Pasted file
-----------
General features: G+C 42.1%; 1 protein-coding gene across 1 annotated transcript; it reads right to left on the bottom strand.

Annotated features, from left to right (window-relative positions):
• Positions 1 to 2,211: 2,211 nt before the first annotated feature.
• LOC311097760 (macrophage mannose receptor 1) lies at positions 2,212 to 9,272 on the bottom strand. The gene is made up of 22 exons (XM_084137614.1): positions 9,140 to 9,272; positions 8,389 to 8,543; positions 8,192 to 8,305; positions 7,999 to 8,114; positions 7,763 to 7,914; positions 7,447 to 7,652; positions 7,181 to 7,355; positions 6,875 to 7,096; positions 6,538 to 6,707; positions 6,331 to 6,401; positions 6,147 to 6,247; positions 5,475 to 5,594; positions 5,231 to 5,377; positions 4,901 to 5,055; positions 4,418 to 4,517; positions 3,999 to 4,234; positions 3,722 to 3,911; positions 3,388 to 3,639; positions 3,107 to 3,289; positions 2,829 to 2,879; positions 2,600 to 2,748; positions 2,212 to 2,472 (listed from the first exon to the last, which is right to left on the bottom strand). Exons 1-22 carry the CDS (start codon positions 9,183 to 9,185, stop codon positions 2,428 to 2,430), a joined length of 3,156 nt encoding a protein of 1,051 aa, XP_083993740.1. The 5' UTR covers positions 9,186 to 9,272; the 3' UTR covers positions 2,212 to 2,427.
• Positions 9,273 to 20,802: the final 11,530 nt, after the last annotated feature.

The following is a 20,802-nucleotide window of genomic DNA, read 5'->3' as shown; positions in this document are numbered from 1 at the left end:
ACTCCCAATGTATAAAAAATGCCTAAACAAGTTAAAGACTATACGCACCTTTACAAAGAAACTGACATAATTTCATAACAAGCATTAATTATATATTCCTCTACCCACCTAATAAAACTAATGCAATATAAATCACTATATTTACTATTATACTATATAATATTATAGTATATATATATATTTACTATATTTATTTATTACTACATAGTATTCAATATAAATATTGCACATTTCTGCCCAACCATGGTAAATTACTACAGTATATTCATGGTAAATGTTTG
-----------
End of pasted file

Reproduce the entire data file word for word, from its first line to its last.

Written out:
General features: G+C 42.1%; 1 protein-coding gene across 1 annotated transcript; it reads right to left on the bottom strand.

Annotated features, from left to right (window-relative positions):
• Positions 1 to 2,211: 2,211 nt before the first annotated feature.
• LOC311097760 (macrophage mannose receptor 1) lies at positions 2,212 to 9,272 on the bottom strand. The gene is made up of 22 exons (XM_084137614.1): positions 9,140 to 9,272; positions 8,389 to 8,543; positions 8,192 to 8,305; positions 7,999 to 8,114; positions 7,763 to 7,914; positions 7,447 to 7,652; positions 7,181 to 7,355; positions 6,875 to 7,096; positions 6,538 to 6,707; positions 6,331 to 6,401; positions 6,147 to 6,247; positions 5,475 to 5,594; positions 5,231 to 5,377; positions 4,901 to 5,055; positions 4,418 to 4,517; positions 3,999 to 4,234; positions 3,722 to 3,911; positions 3,388 to 3,639; positions 3,107 to 3,289; positions 2,829 to 2,879; positions 2,600 to 2,748; positions 2,212 to 2,472 (listed from the first exon to the last, which is right to left on the bottom strand). Exons 1-22 carry the CDS (start codon positions 9,183 to 9,185, stop codon positions 2,428 to 2,430), a joined length of 3,156 nt encoding a protein of 1,051 aa, XP_083993740.1. The 5' UTR covers positions 9,186 to 9,272; the 3' UTR covers positions 2,212 to 2,427.
• Positions 9,273 to 20,802: the final 11,530 nt, after the last annotated feature.

The following is a 20,802-nucleotide window of genomic DNA, read 5'->3' as shown; positions in this document are numbered from 1 at the left end:
ACTCCCAATGTATAAAAAATGCCTAAACAAGTTAAAGACTATACGCACCTTTACAAAGAAACTGACATAATTTCATAACAAGCATTAATTATATATTCCTCTACCCACCTAATAAAACTAATGCAATATAAATCACTATATTTACTATTATACTATATAATATTATAGTATATATATATATTTACTATATTTATTTATTACTACATAGTATTCAATATAAATATTGCACATTTCTGCCCAACCATGGTAAATTACTACAGTATATTCATGGTAAATGTTTG